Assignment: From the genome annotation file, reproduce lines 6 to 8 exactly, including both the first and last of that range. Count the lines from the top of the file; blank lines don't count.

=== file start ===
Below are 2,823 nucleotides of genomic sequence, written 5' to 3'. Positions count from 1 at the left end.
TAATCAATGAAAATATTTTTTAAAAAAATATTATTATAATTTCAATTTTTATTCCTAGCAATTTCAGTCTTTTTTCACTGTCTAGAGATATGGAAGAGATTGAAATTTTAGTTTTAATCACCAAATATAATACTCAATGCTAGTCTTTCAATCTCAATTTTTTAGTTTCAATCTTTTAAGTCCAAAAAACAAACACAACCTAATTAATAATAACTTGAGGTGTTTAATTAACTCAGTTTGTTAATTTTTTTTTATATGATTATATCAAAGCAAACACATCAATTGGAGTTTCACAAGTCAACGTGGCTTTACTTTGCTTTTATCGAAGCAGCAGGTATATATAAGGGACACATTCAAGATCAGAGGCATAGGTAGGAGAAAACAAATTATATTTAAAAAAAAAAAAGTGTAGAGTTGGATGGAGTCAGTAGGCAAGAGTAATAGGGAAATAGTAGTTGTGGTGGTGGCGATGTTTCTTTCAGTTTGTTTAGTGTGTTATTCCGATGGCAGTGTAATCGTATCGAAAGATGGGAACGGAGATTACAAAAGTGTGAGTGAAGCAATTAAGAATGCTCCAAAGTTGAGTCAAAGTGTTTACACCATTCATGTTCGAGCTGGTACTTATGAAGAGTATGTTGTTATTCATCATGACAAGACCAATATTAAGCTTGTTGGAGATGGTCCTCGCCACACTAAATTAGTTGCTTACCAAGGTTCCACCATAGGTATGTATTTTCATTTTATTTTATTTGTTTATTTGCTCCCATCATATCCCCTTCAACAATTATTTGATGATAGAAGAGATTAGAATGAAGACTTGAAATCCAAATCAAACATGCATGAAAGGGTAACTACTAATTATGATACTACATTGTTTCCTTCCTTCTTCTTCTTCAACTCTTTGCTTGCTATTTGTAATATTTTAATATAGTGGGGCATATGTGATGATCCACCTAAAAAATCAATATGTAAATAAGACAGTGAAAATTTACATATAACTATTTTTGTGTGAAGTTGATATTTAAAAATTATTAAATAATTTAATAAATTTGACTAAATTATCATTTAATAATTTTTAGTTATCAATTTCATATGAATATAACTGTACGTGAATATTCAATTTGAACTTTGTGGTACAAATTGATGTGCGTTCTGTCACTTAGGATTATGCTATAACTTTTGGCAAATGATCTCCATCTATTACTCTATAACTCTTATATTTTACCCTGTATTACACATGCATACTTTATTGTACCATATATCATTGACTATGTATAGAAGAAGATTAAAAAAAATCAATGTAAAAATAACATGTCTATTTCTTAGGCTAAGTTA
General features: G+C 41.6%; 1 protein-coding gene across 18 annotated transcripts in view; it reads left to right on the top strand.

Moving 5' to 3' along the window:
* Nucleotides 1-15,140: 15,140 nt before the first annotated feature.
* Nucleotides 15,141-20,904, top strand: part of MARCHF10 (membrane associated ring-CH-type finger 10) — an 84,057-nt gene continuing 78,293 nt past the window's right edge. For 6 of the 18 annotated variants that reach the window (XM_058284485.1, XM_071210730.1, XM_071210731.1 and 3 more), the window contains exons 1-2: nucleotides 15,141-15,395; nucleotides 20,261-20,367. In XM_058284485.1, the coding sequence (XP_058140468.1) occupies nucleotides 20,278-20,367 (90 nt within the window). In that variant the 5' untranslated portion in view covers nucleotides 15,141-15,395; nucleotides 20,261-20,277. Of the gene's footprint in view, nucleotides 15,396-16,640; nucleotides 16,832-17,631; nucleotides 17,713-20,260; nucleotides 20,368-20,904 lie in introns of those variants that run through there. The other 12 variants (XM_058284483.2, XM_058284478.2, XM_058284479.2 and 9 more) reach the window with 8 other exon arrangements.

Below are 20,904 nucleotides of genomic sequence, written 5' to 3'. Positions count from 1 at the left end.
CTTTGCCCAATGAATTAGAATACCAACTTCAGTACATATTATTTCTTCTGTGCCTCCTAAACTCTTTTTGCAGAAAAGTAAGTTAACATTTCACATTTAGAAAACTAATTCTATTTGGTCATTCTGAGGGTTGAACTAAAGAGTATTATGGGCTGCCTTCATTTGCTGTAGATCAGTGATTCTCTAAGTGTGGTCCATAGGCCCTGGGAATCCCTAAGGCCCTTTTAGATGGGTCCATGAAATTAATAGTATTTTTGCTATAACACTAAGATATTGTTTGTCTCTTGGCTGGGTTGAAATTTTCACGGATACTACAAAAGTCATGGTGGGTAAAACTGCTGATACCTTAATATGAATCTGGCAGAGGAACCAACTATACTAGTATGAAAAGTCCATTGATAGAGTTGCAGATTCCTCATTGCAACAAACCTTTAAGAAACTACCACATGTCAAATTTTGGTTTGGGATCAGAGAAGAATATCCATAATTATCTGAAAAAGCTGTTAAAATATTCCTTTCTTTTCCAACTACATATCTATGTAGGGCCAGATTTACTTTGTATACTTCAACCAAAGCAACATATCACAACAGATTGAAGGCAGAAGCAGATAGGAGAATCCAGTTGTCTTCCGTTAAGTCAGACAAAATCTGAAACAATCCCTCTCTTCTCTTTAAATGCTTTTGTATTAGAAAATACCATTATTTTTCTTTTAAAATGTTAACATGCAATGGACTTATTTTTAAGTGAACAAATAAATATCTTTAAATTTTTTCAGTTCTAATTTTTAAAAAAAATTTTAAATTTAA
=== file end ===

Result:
* Nucleotides 15,141-20,904, top strand: part of MARCHF10 (membrane associated ring-CH-type finger 10) — an 84,057-nt gene continuing 78,293 nt past the window's right edge. For 6 of the 18 annotated variants that reach the window (XM_058284485.1, XM_071210730.1, XM_071210731.1 and 3 more), the window contains exons 1-2: nucleotides 15,141-15,395; nucleotides 20,261-20,367. In XM_058284485.1, the coding sequence (XP_058140468.1) occupies nucleotides 20,278-20,367 (90 nt within the window). In that variant the 5' untranslated portion in view covers nucleotides 15,141-15,395; nucleotides 20,261-20,277. Of the gene's footprint in view, nucleotides 15,396-16,640; nucleotides 16,832-17,631; nucleotides 17,713-20,260; nucleotides 20,368-20,904 lie in introns of those variants that run through there. The other 12 variants (XM_058284483.2, XM_058284478.2, XM_058284479.2 and 9 more) reach the window with 8 other exon arrangements.

Below are 20,904 nucleotides of genomic sequence, written 5' to 3'. Positions count from 1 at the left end.
CTTTGCCCAATGAATTAGAATACCAACTTCAGTACATATTATTTCTTCTGTGCCTCCTAAACTCTTTTTGCAGAAAAGTAAGTTAACATTTCACATTTAGAAAACTAATTCTATTTGGTCATTCTGAGGGTTGAACTAAAGAGTATTATGGGCTGCCTTCATTTGCTGTAGATCAGTGATTCTCTAAGTGTGGTCCATAGGCCCTGGGAATCCCTAAGGCCCTTTTAGATGGGTCCATGAAATTAATAGTATTTTTGCTATAACACTAAGATATTGTTTGTCTCTTGGCTGGGTTGAAATTTTCACGGATACTACAAAAGTCATGGTGGGTAAAACTGCTGATACCTTAATATGAATCTGGCAGAGGAACCAACTATACTAGTATGAAAAGTCCATTGATAGAGTTGCAGATTCCTCATTGCAACAAACCTTTAAGAAACTACCACATGTCAAATTTTGGTTTGGGATCAGAGAAGAATATCCATAATTATCTGAAAAAGCTGTTAAAATATTCCTTTCTTTTCCAACTACATATCTATGTAGGGCCAGATTTACTTTGTATACTTCAACCAAAGCAACATATCACAACAGATTGAAGGCAGAAGCAGATAGGAGAATCCAGTTGTCTTCCGTTAAGTCAGACAAAATCTGAAACAATCCCTCTCTTCTCTTTAAATGCTTTTGTATTAGAAAATACCATTATTTTTCTTTTAAAATGTTAACATGCAATGGACTTATTTTTAAGTGAACAAATAAATATCTTTAAATTTTTTCAGTTCTAATTTTTAAAAAAAATTTTAAATTTAA